As examples of the Internet Research Agency’s work, Soshnikov gave a link to a posting called “Navalny is the Hitler of Our Time” by “alexmonc” posted on Aug. 28, ahead of the Sept. 8 Moscow mayoral election. The first comments to the posting read “Do not believe a word by Navalny (ruserk91),” “His words don’t mean a thing!!! He forgets what he says the moment he says it!!!” (koka_kola23), “If Navalny comes to power, he will sell our country to hell! He’s simply sent from the U.S.” (Vasily Sergeyev) and “America trains people to run our country. Navalny is a typical example of such an agent” (sorts2013).

      Another blog entry he referred to as an example of the company’s work was a posting criticizing American films while praising Russian ones. “Each [American film] is a flawed film […] for, dare I say it, a flawed nation,” a blogger using the moniker onerus1 wrote on Aug. 26.

      The blog by onerus1, opened on Aug. 26 and not renewed after Aug. 30, contains 19 postings and repostings against Navalny, including ones claiming that Navalny is gay (Aug. 29) and that Navalny was in favor of the Holocaust (Aug. 30), and six against the U.S.

      “Friends, wake up! America is not our friend, but really the worst enemy!” the blogger wrote on Aug. 30. “Behind America’s smile and handshake, there is only its task of genocide and the complete destruction of our country.”

      The other bloggers Soshnikov referred to were active when accessed this week, criticizing the position of the U.S. on the situation in Syria and praising Russian President Vladimir Putin.

      According to Novaya Gazeta’s local correspondent Alexandra Garmazhapova, whose report was published on Sept. 9, Soskovets said the blog postings should be based on the given “vectors” but look like they were written by real people, rather than generated by Internet bots. “For instance, you can write that the G20 summit is a great honor for Russia, but it’s inconvenient to get home [due to road closures],” she quoted him as saying.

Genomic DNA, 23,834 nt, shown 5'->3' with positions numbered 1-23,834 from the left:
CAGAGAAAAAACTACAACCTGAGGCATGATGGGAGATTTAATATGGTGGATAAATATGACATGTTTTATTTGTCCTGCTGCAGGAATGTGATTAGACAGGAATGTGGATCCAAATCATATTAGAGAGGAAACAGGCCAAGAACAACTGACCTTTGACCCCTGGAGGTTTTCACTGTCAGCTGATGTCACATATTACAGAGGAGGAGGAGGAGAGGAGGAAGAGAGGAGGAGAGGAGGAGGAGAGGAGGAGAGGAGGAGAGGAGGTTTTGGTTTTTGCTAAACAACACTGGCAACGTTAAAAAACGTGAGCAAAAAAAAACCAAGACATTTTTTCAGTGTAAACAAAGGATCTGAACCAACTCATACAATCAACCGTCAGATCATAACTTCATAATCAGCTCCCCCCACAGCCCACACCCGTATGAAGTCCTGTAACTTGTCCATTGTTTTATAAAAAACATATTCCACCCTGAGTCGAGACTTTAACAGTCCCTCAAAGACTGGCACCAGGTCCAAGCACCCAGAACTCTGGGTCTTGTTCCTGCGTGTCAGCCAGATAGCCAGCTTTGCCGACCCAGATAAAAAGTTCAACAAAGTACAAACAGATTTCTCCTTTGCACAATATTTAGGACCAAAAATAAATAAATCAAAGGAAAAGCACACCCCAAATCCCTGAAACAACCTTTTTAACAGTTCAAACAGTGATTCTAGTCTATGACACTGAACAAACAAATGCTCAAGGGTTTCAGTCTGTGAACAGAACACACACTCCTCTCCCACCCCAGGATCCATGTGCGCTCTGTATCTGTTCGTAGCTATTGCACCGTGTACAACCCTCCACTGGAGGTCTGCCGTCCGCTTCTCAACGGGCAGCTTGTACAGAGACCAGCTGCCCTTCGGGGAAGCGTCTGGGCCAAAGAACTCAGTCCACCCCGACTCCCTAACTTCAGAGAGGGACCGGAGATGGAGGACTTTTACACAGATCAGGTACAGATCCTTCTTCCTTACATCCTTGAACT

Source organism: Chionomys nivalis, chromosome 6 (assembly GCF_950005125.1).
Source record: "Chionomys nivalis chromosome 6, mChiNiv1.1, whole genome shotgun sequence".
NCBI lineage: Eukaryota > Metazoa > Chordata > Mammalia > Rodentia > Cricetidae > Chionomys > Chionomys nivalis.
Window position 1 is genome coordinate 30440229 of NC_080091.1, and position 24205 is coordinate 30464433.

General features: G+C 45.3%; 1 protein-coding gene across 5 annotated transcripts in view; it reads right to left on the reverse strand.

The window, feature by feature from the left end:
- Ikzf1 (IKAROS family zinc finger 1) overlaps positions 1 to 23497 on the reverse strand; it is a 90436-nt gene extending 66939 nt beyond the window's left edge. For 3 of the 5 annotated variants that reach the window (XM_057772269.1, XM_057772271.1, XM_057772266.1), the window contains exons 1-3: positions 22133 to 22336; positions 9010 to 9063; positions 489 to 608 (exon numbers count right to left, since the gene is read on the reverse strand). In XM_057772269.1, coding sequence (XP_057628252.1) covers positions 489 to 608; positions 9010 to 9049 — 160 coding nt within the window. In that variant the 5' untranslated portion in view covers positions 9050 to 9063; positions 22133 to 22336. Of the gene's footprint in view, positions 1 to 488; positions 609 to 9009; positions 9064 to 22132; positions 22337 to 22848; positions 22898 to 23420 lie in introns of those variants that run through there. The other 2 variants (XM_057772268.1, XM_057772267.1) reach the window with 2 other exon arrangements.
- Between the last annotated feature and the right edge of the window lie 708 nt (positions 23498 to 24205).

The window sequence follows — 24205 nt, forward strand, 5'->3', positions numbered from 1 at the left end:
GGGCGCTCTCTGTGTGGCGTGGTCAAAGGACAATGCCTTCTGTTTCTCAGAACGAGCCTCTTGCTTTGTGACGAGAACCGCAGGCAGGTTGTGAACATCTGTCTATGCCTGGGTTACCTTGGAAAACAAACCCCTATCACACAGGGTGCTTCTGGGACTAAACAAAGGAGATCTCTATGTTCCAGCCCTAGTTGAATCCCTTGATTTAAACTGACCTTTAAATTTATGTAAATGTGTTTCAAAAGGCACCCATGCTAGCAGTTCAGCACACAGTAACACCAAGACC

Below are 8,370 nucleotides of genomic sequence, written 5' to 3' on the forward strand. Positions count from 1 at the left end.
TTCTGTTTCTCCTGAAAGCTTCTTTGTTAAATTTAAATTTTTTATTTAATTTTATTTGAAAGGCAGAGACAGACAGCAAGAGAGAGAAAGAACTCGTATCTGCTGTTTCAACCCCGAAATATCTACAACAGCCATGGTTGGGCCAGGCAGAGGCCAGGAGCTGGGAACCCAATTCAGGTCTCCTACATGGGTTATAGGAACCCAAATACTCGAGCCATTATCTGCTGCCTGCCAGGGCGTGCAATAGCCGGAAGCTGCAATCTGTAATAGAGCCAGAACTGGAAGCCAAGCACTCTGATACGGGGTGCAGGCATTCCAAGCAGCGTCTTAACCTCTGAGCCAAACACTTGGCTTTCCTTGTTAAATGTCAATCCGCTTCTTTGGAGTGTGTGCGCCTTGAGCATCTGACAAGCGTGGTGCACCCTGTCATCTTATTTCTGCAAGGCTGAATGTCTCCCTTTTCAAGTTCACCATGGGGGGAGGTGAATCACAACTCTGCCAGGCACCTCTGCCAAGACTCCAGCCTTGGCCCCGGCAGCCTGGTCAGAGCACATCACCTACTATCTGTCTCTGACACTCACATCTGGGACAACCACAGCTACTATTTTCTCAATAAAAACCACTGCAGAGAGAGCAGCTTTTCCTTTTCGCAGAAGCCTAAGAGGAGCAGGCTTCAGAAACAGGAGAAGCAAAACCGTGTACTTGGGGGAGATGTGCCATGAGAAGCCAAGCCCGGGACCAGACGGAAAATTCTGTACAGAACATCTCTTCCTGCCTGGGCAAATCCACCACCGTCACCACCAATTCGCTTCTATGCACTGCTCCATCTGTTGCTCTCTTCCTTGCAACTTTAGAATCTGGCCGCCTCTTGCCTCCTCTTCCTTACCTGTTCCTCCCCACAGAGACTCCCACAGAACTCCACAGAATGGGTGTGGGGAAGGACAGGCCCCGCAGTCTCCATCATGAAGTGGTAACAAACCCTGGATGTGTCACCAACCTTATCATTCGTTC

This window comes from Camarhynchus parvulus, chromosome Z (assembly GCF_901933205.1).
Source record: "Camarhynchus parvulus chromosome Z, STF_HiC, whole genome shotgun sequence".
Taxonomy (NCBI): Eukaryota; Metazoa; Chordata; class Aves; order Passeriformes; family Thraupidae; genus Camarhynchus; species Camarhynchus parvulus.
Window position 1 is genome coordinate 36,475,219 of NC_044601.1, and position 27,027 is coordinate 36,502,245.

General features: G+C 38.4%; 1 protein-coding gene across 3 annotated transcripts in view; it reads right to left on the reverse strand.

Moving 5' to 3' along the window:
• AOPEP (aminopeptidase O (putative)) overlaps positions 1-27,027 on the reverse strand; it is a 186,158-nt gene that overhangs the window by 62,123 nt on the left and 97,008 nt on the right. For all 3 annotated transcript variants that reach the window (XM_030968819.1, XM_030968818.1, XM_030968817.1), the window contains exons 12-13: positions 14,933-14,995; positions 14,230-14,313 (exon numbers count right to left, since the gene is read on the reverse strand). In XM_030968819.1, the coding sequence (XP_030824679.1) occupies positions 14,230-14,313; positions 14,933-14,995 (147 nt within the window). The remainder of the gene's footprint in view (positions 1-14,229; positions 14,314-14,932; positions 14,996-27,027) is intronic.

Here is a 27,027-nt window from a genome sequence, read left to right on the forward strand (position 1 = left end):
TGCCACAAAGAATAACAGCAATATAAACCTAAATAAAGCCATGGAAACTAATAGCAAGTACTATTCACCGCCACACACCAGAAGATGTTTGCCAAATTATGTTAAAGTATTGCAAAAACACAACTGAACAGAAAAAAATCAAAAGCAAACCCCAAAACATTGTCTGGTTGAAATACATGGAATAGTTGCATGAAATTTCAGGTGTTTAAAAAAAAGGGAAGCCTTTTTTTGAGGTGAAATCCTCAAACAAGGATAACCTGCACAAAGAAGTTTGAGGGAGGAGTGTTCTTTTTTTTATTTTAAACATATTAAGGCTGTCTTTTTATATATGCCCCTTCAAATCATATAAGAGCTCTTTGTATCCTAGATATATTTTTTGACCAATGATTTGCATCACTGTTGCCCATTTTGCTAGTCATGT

Garmazhapova wrote that Soskovets claimed that the organization was active in several cities, including Moscow.

      The St. Petersburg Times asked Soskovets to confirm or deny the reports in Novaya Gazeta and on the website, but received no reply as this newspaper went to press.

      Vladimir Volokhonsky, the editor of Novosti Kupchino website and an opposition activist, has been studying pro-Kremlin bloggers as part of his research as a psychologist into human behavior in the blogosphere.

      “This is not a new phenomenon, the novelty is only that this time journalists managed to enter the actual work place of such an organization,” Volokhonsky said this week.

      “The effect created by such Internet trolls is not very big, but they manage to make certain forums meaningless because people stop commenting on the articles when these trolls sit there and constantly create an aggressive, hostile atmosphere toward those whom they don’t like. These include commentary systems on the web sites of every major media outlet in the city that the trolls began to occupy a long time ago and react to certain news with torrents of mud and abuse. This makes it meaningless for a reasonable person to comment on anything there.” According to Volokhonsky, the organized teams of pro-Kremlin bloggers and commenters first emerged soon after the Orange Revolution in Ukraine in 2005, when protesters managed to have the results of the contested presidential elections annulled and a rerun arranged. Paid pro-Kremlin bloggers were associated with the Nashi youth movement created by the Kremlin at the same time. The alleged email correspondence of Nashi “commissar” Kristina Potupchik that was hacked and uploaded on the Internet in February 2012 revealed the names and amount of payments to bloggers for participating in pro-Kremlin and anti-opposition web campaigns.